laura-feminist-pressFinally, after trying and not liking a few other hard-boiled / noir options for Pulp Fiction, I think I have settled on Vera Caspary’s Laura to replace The Maltese Falcon. If, as I currently plan to, I also replace Valdez Is Coming with True Grit, that course too will shift its conceptual focus, away from toxic masculinity (which was, I thought, a pretty good unifying theme across the three main texts, culminating in Lord of Scoundrels which both critiques it and offers a fix for it) to something like “women who disrupt expectations” — for which Lord of Scoundrels will also work well. Issues of masculine identity will still come up, of course!

I still have leads I’m following up, including a stack of 19th-century novels any one of which just might change everything! I actually just started Dombey and Son–but I have to say, it is really long and so it would have to be better (IMHO) than Bleak House to earn a spot on my syllabus. I’m not afraid of working through Really Long NovelsTM with my classes, but I have to believe myself that the effort is more than worth it, or I can hardly expect to carry any of them along with me! I’ve browsed Ivanhoe and The Heart of Midlothian and both made my heart sink at the prospect of convincing students to engage with them: yes, Waverley is a hard sell too, but it’s so influential and so funny (OK, not at first, but once you get it), and when it is good, it is so very, very good (the trial scene, just for example) that I’m willing to do the work. In fact, what looking at the other Scott novels has done for me so far is tempt me to put Waverley on the reading list for Austen to Dickens this time around!

Cover2Another sabbatical project of a different kind was to come to terms with the essays I’ve written over the past few years about George Eliot, mostly for Open Letters Monthly but also for the Los Angeles Review of Books and Berfrois. What I mean by “come to terms with” is really “decide what to do about,” but the first phrase captures a bit more of the emotional baggage the essays have come to carry. I loved writing them, and on my 2015 sabbatical I worked mostly on more writing of the same kind, some of which I ultimately pitched unsuccessfully to a couple of publications that run similar pieces, such as The Hudson Review. I naively thought this was the kind of cross-over writing that would bolster my application for promotion–distilling, as it did, decades of academic expertise into publicly accessible forms. But it actually made no positive difference to my case at all (not peer reviewed, you see), as it turns out. Since then, the idea of a revised and expanded collection has also proved completely umarketable: the essays themselves don’t do anything with mass appeal and also–and this is something I honestly hadn’t thought enough about–their standing as previously published material works against them. Yes, there are plenty of essay collections out there that are mostly or even wholly republished material (some of them with not much more popular appeal, in subject and approach, than mine) but in those cases the authors’ famous names make the sale.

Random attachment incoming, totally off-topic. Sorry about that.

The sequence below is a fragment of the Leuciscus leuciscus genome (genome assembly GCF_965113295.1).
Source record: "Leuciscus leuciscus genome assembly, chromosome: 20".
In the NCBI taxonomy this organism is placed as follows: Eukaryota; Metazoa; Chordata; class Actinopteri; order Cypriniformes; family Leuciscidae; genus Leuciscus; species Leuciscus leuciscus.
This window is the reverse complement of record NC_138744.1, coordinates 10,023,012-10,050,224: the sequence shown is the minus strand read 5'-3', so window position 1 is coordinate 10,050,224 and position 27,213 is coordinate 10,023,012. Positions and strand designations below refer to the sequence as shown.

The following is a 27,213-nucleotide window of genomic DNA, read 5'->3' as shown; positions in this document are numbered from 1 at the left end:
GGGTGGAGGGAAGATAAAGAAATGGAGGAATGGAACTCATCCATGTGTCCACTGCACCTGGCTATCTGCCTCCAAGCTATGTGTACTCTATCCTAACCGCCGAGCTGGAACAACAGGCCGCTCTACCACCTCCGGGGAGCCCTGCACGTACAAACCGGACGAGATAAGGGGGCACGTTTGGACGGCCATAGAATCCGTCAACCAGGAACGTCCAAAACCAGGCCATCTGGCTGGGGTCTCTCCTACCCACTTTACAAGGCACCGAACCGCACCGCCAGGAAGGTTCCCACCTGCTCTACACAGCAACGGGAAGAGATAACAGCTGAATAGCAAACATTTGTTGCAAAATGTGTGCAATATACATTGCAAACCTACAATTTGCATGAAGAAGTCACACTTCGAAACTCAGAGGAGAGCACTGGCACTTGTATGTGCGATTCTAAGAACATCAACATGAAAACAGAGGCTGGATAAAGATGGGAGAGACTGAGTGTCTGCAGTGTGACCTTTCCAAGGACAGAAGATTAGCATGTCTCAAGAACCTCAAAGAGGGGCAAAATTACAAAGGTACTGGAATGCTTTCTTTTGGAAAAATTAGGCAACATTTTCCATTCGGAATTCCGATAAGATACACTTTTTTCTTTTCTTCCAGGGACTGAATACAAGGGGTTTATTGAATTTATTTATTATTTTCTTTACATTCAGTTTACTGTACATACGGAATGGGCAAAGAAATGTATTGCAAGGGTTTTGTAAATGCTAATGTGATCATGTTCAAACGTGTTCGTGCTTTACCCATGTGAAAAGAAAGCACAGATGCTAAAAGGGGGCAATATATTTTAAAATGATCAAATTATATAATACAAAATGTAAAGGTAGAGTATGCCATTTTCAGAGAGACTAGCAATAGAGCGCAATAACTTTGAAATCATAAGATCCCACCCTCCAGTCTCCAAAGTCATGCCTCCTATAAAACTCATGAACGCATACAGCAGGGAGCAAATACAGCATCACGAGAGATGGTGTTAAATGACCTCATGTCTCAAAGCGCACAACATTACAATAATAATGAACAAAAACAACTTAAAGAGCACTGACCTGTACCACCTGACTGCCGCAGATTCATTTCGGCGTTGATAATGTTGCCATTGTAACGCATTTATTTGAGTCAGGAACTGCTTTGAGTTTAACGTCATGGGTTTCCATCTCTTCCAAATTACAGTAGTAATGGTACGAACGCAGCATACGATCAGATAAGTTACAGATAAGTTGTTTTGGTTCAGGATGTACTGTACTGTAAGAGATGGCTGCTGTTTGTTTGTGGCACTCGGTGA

Anyway, I have had multiple conversations with people in the publishing industry that all led me to the same conclusion: these essays (however transformed) aren’t going anywhere. Still, it made me sad to think that they would simply languish forever on the margins of the great wilderness of content that is the internet, so I decided I could at least give them a more organized form by collecting and publishing them myself, which I have now done. I edited them all one more time and expanded a couple of them, and I added an introduction. I didn’t add any wholly new essays, though I do have a couple more in the early stages, because the point was to free myself from this material–and, not incidentally, not to create yet more work that would be ineligible for publication elsewhere. I’m not sure if self-publishing this ebook really answers my ongoing question about book projects, but it should help me think about different book projects instead of what I once hoped this material would turn into. I won’t say that self-publishing doesn’t feel in some ways like a failure, and though publishing experts insist the stigma against it has lifted, perhaps it looks to some people like a vanity project. I have fretted over both of these things (I am still fretting!) but clearly I decided to press on, and the essays are now available at both Kobo and Amazon – or directly from me, if anyone asks. (It is not, apparently, possible to upload ePub files to WordPress, so at this point I can’t simply offer a download link here.)